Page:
It is surprising that political phenomena have not been more prominent in public-health research. But there can be no doubt that politics do matter. It is impossible, for example, to understand health inequalities policy in England in the past two decades without acknowledging the ideological differences between the Thatcher/Major and the Blair/Brown governments. Even within one party tradition there are also many examples of different Ministers wanting to try to put their personal imprint on policy. The recent change from a Blair to a Brown-led government in England helps in part to explain why health inequality policies there are now being refreshed.
But despite clear evidence that politics matter it is not difficult to see why many scholars shy away from an explicit focus on this. Much of politics is about values and these do not lend themselves easily to scientific examination. This is not to suggest that they should be ignored, but the dividing line between scholarly endeavour and personal politics is an uncertain one.
The constraints are less evident in cross-national work where a rich vein of studies, that have examined variations between nations in conventional population health outcomes such as infant mortality, has paid particular attention to those factors that might be seen as the outcomes of purposive political choices. Many of them suggest that more progressive tax systems and universal welfare cultures are associated with improved population health outcomes. For example, Chung and Muntaner1 report that ‘more protective types of welfare state regimes, namely the group of Social Democratic countries’ are associated with lower rates of infant mortality and low-birth weight. It is not easy to draw general inferences from such studies, though, because they use different samples of countries, outcome measures and methods of investigation.
Although there seems to be a growing consensus that discretionary characteristics of welfare states are associated with variations in population health outcomes it is less clear that this is as true of health inequalities. There are as yet only a small number of studies that try to investigate the links between classical welfare state models and health inequalities. Those that have been published, however, are beginning to cast doubt on widely held assumptions that Nordic welfare states, for example, do better than more liberal ones, at least in Europe.
But even these new areas of study are perhaps too narrowly based. Any serious consideration of the impact of political science on public health must cover a broad territory. The American Political Science Association defines political science in a way that should encourage as much interest in the practice of government as in politics per se (http://www.apsanet.org/section_517.cfm).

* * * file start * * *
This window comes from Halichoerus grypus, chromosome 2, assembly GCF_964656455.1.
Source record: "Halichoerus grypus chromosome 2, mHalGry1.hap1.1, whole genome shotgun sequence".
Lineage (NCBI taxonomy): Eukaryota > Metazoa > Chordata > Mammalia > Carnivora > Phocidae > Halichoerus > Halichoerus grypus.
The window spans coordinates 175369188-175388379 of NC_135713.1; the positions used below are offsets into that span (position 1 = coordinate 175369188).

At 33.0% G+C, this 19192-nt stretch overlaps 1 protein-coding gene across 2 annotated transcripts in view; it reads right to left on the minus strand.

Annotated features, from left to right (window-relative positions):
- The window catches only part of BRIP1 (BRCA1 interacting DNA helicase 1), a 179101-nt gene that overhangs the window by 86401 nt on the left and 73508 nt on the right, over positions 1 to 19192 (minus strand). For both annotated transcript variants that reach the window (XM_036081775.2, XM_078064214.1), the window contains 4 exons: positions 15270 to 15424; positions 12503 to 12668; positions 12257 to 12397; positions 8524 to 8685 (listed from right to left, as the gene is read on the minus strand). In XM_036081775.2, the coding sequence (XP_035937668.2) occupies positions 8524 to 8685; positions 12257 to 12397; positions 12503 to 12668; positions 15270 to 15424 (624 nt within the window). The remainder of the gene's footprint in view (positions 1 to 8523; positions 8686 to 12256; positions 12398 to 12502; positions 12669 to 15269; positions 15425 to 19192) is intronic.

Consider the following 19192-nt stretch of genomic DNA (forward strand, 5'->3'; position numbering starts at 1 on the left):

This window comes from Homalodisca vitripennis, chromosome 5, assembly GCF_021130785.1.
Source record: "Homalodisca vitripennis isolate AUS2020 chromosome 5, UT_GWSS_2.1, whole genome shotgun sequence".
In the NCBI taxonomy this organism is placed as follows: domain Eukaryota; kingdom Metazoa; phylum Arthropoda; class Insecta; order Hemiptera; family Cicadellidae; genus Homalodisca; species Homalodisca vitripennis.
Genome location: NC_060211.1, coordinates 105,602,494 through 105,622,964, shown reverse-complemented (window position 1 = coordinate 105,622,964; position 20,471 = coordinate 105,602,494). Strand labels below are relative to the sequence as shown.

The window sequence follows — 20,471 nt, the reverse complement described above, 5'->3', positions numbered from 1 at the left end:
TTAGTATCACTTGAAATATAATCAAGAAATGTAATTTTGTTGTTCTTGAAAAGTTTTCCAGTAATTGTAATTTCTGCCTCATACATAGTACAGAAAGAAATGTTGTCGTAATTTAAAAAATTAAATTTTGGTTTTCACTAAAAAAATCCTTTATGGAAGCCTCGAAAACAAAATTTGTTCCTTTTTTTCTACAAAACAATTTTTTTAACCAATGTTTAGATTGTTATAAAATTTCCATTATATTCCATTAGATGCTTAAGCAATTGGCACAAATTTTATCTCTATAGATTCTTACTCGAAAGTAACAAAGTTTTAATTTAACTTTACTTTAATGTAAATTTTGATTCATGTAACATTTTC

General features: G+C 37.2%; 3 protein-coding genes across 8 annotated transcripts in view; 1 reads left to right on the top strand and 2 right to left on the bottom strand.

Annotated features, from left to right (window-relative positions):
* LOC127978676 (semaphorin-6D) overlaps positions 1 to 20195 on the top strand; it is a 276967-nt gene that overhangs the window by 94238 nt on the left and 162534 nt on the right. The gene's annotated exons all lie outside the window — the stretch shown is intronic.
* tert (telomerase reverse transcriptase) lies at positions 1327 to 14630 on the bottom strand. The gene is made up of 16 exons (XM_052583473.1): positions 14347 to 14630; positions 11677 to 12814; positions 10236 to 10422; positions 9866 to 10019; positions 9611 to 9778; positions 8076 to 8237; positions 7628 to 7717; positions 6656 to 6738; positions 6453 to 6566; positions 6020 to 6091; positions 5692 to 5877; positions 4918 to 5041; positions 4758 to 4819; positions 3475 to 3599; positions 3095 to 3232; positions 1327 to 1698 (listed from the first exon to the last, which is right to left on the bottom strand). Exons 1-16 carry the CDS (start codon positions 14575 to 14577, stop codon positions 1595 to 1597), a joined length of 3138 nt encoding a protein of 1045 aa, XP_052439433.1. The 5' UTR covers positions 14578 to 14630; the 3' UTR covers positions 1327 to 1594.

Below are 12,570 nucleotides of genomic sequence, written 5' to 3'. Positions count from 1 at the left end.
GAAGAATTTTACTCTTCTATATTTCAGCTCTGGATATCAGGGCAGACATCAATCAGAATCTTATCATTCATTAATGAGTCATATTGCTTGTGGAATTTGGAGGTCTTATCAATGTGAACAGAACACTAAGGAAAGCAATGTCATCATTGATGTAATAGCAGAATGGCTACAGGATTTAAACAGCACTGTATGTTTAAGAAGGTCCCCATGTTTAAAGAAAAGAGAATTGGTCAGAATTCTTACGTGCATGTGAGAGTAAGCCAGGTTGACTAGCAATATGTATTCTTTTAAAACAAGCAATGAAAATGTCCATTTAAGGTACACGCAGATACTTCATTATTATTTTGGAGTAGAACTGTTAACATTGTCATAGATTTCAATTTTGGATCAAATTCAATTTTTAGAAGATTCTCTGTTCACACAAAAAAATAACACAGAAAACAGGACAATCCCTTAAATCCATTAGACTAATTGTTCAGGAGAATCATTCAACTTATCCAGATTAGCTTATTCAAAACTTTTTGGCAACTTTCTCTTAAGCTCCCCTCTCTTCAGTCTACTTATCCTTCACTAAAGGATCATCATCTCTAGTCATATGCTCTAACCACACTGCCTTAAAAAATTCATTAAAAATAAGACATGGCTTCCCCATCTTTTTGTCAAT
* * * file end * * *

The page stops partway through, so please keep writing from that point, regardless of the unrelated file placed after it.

If politics can perhaps be represented as the art of making and marketing policy choices, then government is to a significant extent about designing and implementing policy proposals. From this perspective, and certainly in relation to the study of health inequalities, it is arguable that government is even more neglected than politics.
In most countries that have formally adopted policies in relation to health inequalities it is difficult to identify much that goes beyond rhetoric and aspirational targets. Even in England, where it is claimed that a strategic plan of action has been in place for several years, it is difficult to find evidence that policies, interventions and investments have been conceived, designed and implemented in purposeful ways that have any realistic prospect of achieving desired outcomes.2
It remains largely true that ‘policy making about health inequalities takes place in a fog of disagreement about goals, controversy about causes and uncertainty compounded by ignorance about means’.3 One of the relatively few studies to take this topic seriously reports that ‘implementation is hampered by deficiencies in performance management, insufficient integration between policy sectors, and contradictions between health inequalities and other policy imperatives’.4
Fortunately this situation is, somewhat belatedly, beginning to change. Perhaps the best example of a focused strategy with a clear action plan to achieve specified reductions in inequalities can be found in England where an important new report5 about the failure of the infant mortality target to make adequate progress illustrates the nature of the implementation failure that has occurred and shows the importance of audit and review, widening the scope of interventions (to include wider determinants of health) and supporting local implementation efforts—if the situation is to be improved in future. New plans start to address important questions of policy implementation and feasibility that increase the probability that desired outcomes will be achieved.
Politics and government do matter for public health. But it is time to focus more effort on the relatively unglamorous hard slog of improving service delivery and performance.